Every culture in history has thought they knew what the gods would be like
It’s been a busy month in space. The Japanese Hayabusa2 mission is orbiting Ryugu, a tiny near-Earth asteroid. A Chinese probe is about to place a lander on the far side of the Moon. Nasa’s InSight mission has arrived on Mars to measure “marsquakes” and the heat flowing from its interior. Virgin Galactic is testing a ship that can take tourists above the stratosphere.
Of all these, my attention is on OSIRIS-REx. (The name is a typical Nasa acronym; don’t ask.) This probe has also just arrived at a near-Earth asteroid, named Bennu, with essentially the same mission as Hayabusa2. It was the dream of the late Mike Drake, my first PhD advisor at the University of Arizona; after his death, the science team lead fell to Dante Lauretta, whose PhD director was my classmate, Bruce Fegley. And the rest of the science team are also friends of mine.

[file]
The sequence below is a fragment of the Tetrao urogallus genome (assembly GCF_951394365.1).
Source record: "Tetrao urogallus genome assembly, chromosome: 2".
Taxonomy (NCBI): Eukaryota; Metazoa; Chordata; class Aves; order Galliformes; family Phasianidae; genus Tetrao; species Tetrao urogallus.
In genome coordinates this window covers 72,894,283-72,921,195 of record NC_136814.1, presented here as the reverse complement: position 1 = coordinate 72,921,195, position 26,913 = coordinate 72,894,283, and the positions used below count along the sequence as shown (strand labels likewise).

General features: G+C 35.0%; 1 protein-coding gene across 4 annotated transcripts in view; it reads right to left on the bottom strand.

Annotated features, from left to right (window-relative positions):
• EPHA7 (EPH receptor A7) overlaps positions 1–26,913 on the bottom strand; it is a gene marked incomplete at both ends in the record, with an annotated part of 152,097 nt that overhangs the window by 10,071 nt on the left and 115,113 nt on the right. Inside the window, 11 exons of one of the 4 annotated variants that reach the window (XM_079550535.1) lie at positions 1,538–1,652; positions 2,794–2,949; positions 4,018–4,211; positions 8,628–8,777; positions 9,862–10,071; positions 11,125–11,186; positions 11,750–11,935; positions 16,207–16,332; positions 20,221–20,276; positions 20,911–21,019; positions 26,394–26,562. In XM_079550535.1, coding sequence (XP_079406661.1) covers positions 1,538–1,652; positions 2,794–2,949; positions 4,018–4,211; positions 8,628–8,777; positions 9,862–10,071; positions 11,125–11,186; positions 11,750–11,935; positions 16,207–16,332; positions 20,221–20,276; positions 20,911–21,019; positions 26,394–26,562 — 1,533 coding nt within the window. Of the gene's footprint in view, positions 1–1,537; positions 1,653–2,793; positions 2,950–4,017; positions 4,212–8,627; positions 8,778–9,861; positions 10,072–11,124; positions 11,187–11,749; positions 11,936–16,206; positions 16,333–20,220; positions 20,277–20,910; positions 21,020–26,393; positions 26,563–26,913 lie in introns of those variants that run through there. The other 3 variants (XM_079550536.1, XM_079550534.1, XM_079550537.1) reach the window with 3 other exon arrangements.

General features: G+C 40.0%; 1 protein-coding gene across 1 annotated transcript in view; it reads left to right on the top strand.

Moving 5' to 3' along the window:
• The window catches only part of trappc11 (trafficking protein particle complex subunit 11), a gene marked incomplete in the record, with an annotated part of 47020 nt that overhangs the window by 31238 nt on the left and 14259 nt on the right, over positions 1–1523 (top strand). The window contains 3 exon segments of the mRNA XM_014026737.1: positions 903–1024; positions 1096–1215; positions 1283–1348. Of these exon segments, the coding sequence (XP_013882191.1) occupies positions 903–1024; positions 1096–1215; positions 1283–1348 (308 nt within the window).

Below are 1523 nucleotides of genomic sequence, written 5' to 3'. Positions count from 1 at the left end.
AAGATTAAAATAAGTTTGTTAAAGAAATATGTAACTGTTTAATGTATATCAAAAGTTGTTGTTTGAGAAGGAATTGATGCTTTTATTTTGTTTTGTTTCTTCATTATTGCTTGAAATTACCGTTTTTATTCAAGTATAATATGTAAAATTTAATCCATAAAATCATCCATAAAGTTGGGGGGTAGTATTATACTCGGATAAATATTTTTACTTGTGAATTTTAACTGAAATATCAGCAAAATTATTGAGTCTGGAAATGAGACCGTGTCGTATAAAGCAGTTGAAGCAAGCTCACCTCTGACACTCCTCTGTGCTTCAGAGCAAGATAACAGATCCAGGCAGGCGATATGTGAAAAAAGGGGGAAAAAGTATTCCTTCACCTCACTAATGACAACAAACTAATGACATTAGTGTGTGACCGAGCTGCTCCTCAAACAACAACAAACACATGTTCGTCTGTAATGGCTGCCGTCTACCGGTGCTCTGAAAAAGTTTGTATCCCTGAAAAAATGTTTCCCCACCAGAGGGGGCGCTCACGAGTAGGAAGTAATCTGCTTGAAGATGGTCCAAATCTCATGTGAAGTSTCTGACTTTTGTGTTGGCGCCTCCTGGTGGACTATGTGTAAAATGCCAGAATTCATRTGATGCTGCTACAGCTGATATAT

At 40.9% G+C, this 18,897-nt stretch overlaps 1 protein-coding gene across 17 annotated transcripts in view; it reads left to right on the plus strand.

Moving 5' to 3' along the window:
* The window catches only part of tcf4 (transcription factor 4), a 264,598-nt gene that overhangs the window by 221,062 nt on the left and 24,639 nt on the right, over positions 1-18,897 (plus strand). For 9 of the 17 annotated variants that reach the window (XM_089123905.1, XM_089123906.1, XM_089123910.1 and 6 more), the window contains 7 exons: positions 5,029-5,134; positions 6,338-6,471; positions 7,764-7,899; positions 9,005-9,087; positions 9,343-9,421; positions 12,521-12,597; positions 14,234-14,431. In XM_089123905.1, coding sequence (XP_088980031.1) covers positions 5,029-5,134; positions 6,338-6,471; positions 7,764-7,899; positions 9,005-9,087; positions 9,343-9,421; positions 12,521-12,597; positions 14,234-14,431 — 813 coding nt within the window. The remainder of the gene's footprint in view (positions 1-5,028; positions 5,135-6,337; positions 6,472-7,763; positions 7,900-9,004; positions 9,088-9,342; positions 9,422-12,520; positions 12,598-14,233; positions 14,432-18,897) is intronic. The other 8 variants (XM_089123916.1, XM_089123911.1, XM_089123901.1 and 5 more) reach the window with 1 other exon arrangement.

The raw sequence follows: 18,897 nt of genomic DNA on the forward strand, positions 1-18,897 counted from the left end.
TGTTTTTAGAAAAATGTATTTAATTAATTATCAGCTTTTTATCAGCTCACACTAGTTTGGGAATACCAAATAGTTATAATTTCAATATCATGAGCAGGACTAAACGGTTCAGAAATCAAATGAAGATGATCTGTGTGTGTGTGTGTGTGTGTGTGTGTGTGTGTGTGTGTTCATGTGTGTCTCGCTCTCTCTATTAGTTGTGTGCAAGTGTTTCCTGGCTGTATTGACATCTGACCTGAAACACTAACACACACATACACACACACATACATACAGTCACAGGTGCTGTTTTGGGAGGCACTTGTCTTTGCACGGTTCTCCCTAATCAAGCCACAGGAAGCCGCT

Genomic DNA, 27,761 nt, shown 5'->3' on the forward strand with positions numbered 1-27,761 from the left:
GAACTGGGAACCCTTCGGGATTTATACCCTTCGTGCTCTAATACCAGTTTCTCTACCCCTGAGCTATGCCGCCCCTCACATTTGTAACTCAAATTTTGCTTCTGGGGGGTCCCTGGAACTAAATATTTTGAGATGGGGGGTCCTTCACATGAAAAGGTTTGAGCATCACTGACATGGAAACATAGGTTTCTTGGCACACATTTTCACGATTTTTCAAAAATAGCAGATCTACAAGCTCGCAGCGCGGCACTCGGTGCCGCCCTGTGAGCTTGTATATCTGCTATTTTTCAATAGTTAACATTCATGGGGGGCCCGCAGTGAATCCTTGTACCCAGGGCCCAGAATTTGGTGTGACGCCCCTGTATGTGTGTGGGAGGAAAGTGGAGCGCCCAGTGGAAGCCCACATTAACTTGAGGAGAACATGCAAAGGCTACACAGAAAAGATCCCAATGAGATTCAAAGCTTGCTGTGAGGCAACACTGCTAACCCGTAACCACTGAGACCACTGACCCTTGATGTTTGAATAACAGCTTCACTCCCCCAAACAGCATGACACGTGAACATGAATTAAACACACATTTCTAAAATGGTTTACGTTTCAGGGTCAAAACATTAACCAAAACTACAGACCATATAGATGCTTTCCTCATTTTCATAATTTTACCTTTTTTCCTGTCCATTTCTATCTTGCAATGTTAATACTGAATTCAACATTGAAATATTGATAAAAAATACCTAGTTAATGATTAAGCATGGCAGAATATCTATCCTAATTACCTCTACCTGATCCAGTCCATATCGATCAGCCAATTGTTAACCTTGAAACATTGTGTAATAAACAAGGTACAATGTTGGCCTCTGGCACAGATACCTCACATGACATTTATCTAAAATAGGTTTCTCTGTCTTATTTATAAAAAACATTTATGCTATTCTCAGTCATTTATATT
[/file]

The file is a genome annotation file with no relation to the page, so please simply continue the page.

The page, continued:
The holy grail of asteroid science for a long time has been to find asteroids with the same composition as those rare but important meteorites rich in water and carbon. Though science fiction stories talk about mining rare minerals from the asteroids, in fact water and rocket fuel would be what’s most in demand in the near future.